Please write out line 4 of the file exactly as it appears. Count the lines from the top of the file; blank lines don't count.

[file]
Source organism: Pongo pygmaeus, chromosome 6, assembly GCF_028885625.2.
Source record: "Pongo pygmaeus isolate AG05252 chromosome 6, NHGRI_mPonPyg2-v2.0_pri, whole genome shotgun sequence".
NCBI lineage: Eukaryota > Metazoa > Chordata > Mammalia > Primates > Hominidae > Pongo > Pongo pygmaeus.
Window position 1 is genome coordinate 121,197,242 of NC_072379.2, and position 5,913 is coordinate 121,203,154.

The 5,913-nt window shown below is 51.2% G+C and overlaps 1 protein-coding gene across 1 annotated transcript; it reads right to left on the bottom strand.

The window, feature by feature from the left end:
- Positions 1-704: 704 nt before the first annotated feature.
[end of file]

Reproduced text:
Window position 1 is genome coordinate 121,197,242 of NC_072379.2, and position 5,913 is coordinate 121,203,154.